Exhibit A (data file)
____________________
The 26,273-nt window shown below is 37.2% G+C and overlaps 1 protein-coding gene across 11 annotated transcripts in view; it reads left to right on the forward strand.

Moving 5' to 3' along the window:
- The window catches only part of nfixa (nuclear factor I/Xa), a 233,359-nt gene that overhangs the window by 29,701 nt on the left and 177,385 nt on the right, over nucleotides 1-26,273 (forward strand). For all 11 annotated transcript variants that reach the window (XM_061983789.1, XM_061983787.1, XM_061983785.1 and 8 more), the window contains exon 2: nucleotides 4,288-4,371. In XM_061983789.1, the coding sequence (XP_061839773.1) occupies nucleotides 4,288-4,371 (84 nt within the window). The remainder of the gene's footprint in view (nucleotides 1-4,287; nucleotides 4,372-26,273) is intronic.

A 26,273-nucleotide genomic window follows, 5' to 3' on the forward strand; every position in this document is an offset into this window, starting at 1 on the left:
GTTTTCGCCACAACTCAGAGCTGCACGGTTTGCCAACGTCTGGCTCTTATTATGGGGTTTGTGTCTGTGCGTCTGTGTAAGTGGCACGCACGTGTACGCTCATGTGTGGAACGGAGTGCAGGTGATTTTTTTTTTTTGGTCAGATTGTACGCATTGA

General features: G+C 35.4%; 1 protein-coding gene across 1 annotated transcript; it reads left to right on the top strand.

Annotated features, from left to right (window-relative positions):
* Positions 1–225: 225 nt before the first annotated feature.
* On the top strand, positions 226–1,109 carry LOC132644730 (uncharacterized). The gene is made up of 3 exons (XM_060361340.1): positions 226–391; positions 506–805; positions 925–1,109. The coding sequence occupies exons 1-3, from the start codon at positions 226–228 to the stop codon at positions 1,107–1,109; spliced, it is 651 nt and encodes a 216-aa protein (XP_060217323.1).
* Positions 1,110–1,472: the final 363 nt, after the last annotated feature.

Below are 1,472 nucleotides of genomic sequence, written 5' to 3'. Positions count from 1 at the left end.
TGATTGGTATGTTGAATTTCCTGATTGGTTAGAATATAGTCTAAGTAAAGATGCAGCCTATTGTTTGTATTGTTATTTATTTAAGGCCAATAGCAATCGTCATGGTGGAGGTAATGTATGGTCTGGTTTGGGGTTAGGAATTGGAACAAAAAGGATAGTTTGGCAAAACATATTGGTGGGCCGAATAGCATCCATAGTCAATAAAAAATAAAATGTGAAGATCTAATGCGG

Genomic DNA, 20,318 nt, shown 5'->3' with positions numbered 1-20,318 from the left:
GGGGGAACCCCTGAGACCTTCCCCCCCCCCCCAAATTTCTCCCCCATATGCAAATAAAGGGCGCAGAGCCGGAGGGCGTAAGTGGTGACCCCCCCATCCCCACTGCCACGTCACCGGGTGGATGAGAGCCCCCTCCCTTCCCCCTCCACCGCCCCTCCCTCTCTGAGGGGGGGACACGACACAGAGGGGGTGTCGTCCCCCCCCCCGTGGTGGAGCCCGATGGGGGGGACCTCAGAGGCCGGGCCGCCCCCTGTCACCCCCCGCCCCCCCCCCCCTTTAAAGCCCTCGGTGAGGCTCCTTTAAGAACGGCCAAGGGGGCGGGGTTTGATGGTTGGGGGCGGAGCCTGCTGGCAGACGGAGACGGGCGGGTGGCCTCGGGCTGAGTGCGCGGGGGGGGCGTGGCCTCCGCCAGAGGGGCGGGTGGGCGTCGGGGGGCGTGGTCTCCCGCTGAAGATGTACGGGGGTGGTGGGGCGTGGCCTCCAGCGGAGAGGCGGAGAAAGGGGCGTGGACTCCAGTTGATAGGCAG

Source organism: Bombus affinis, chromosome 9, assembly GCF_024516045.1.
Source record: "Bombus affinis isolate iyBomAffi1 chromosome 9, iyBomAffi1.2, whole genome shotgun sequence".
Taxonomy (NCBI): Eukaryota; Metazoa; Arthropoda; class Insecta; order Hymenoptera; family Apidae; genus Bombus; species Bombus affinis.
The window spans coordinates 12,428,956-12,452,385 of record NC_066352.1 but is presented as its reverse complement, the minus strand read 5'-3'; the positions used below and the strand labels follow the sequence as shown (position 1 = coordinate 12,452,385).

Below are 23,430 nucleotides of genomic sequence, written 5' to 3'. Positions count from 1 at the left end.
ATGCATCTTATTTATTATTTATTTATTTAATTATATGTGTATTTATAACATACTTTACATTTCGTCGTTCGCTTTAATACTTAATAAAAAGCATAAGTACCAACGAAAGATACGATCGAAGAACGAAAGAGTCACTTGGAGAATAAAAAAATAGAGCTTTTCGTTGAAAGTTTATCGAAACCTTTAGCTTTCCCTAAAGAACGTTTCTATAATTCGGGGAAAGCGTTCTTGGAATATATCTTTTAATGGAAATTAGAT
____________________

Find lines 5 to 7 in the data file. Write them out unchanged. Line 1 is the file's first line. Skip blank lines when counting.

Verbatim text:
GTTTTCGCCACAACTCAGAGCTGCACGGTTTGCCAACGTCTGGCTCTTATTATGGGGTTTGTGTCTGTGCGTCTGTGTAAGTGGCACGCACGTGTACGCTCATGTGTGGAACGGAGTGCAGGTGATTTTTTTTTTTTGGTCAGATTGTACGCATTGA

General features: G+C 35.4%; 1 protein-coding gene across 1 annotated transcript; it reads left to right on the top strand.

Annotated features, from left to right (window-relative positions):